For Actionism, the artistic object is no longer important, and it is the very body that is transformed into a means of expression with such novel characteristics as its inability to last in time and the impossibility of collecting this type of Art. It shares ideologies with movements such as Fluxus, Body Art and Performance Art, although Actionists do not consider themselves members of any organized current. They see themselves as independent artists who coincide in the same epoch and at the same time.
Actionism originated in Vienna in the 1960s as a reaction to institutionalized Art. The idea was to break rules and the moral base of established culture at that time, so public stagings with a transgresssive tendency were designed, almost always violent and with notable sexual content, and usually landed their protagonists in jail. The use of live animals in pseudo religious rituals also brought them hostility from defenders of decency and animal protection societies.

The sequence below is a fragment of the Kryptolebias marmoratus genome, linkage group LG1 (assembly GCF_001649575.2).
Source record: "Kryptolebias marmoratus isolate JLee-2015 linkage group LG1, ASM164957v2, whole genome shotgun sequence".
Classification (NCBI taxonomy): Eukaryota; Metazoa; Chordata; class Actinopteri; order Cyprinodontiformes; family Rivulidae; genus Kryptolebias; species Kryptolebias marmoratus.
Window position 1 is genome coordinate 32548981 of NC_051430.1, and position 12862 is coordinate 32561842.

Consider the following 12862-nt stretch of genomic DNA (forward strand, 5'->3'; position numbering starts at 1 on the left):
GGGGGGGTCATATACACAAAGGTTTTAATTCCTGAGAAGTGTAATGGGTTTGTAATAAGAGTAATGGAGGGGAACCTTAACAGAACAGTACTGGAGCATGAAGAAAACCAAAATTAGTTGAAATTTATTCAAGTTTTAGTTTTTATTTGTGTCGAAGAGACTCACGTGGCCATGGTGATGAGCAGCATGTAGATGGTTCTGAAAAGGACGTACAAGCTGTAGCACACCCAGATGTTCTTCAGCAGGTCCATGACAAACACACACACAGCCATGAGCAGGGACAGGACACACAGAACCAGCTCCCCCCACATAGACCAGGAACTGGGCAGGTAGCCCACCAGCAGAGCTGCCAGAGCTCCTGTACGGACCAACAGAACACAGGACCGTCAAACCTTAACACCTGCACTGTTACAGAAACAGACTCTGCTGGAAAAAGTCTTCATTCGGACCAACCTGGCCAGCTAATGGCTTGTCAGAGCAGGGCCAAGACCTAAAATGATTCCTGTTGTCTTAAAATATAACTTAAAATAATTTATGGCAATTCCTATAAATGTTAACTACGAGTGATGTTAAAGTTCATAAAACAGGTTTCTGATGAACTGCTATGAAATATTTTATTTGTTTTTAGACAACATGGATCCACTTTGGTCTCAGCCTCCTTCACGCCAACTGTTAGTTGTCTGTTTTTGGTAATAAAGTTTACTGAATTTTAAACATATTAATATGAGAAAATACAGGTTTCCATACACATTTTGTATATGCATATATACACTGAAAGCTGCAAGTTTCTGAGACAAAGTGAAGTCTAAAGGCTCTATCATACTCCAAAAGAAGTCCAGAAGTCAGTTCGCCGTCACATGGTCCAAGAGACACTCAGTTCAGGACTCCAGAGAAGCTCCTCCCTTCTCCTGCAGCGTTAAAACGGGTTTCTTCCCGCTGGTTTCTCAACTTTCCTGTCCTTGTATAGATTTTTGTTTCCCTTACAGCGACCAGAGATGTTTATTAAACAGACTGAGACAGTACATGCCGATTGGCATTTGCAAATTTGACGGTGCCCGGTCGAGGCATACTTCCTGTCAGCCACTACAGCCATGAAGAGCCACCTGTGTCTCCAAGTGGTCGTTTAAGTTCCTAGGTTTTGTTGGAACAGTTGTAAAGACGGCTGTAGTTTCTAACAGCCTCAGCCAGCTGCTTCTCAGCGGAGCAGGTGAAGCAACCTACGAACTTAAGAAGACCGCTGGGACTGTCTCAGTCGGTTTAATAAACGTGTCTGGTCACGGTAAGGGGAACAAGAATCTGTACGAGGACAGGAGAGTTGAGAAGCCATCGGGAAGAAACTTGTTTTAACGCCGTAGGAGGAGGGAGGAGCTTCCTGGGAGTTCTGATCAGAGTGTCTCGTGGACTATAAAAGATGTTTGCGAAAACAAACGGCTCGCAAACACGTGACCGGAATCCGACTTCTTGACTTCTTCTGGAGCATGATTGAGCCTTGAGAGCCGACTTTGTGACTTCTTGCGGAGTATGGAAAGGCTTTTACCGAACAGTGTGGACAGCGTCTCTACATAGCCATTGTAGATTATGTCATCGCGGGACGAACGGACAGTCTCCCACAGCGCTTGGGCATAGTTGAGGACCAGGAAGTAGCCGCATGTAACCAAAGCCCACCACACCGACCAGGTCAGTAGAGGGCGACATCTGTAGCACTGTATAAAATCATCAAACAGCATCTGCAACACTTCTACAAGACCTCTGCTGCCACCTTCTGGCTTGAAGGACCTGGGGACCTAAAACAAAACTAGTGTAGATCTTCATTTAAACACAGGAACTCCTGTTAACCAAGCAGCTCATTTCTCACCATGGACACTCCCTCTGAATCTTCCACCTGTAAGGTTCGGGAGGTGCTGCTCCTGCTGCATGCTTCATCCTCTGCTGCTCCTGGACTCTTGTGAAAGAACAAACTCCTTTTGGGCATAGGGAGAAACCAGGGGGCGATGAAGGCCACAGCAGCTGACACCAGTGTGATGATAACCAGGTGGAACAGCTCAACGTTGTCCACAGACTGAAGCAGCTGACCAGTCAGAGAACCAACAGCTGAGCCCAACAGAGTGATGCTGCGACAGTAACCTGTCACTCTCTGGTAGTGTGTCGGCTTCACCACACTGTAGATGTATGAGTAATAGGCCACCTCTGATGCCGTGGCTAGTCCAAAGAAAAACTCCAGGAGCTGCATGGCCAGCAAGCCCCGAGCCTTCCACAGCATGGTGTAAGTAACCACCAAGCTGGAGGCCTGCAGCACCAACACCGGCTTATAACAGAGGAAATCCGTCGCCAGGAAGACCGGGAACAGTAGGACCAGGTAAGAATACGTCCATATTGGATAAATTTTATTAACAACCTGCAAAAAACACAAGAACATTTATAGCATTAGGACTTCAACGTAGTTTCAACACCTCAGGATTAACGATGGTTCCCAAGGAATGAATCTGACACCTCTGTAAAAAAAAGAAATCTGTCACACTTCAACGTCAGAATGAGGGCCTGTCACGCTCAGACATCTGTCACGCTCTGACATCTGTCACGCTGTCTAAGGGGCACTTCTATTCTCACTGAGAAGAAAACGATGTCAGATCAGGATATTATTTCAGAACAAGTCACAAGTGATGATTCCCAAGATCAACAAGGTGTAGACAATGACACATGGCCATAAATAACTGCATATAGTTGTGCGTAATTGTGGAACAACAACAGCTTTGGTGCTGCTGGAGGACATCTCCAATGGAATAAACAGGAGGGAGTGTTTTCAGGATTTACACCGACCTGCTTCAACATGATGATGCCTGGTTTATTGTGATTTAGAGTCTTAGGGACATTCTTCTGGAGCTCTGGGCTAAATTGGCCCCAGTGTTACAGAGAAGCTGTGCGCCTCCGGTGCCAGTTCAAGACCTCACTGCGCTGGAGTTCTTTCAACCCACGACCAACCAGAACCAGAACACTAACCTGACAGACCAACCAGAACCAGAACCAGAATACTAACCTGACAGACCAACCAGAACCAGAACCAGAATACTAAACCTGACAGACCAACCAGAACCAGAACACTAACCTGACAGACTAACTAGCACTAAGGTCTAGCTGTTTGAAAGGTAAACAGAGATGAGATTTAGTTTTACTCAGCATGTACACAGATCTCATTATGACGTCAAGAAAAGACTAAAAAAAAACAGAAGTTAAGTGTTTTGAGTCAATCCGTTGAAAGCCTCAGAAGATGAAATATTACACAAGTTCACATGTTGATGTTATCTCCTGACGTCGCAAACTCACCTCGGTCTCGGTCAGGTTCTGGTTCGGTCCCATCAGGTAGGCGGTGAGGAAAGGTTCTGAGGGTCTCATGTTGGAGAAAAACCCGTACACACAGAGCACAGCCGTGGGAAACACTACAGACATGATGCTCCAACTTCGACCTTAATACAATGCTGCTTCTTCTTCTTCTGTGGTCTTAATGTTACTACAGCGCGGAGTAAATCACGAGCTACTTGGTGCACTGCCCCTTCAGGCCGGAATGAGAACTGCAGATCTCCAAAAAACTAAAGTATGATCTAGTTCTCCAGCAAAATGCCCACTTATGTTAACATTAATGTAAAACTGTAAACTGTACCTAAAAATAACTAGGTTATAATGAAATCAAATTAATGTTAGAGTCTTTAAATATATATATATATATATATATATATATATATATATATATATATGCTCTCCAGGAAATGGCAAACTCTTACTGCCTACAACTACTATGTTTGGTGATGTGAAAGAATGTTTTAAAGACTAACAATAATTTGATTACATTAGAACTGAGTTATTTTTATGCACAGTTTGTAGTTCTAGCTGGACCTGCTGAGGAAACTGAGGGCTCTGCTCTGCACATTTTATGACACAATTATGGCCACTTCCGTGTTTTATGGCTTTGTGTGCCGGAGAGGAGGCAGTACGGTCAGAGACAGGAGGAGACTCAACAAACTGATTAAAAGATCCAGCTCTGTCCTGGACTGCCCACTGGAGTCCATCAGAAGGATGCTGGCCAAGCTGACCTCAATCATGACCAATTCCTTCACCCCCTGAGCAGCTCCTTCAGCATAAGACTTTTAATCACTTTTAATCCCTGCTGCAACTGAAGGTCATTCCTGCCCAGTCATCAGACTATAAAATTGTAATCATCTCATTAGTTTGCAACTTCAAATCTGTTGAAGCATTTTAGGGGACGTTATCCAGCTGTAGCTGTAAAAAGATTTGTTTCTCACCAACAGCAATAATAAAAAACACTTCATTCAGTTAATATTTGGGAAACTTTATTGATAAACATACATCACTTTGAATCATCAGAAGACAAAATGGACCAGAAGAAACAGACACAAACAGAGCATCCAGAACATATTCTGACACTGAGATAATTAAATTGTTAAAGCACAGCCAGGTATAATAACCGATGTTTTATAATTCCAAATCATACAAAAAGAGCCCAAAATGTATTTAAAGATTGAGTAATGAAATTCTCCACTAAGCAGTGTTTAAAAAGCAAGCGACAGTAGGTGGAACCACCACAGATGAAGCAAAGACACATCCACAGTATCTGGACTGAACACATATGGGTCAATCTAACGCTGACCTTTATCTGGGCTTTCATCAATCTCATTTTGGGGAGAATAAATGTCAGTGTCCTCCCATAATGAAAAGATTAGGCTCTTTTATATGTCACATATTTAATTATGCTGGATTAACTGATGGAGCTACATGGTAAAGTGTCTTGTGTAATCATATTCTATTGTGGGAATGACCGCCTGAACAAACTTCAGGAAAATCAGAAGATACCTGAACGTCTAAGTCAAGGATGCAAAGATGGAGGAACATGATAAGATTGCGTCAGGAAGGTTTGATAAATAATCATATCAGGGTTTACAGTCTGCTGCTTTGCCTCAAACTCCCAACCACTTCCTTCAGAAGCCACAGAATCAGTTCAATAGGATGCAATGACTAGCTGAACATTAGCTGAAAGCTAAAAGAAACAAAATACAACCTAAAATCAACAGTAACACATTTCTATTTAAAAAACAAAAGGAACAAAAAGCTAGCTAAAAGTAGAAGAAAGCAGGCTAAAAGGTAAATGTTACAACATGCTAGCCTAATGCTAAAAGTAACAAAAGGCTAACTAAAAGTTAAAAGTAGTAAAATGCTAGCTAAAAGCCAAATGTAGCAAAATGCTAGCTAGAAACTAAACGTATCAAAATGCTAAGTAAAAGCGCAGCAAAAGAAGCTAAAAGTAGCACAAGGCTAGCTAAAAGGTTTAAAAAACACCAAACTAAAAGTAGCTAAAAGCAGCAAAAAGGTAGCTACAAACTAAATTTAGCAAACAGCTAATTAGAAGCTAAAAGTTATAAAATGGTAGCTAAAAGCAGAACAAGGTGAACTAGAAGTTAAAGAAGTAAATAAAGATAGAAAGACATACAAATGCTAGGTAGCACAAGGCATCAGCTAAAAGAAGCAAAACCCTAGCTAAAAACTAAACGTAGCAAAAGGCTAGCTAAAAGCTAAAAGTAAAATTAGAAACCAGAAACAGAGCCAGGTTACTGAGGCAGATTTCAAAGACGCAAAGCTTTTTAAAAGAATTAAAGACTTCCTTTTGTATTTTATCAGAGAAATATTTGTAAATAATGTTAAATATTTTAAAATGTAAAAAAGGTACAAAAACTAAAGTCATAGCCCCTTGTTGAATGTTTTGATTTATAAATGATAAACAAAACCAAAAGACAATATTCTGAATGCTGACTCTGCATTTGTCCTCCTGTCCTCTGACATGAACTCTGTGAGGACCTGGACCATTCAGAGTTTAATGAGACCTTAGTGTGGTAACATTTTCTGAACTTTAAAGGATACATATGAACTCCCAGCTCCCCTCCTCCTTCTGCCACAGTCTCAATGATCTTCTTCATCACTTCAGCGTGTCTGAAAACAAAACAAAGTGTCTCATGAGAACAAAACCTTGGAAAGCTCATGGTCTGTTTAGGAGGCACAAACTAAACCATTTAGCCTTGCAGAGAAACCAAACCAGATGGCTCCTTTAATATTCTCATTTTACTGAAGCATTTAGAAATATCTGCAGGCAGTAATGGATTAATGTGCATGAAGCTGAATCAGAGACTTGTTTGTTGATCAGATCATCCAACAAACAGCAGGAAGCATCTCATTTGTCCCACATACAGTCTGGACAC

It was in 1966 when Austrian Actionists such as Hermann Nitsch, Günter Brus, Rudolf Schwarzkogler and Otto Mühl gained international renown by participating in the First Destruction in Art Symposium that was held that year in London. From that time on Viennese Actionism remained in the sights of international art critics, generating intense debates about the limits of Art.
Fifty years later, all of the artists who had been members of this movement had embarked on radically different paths, although they left behind undoubtedly interesting traces for the analysis of the most unconventional aspects of contemporary Art.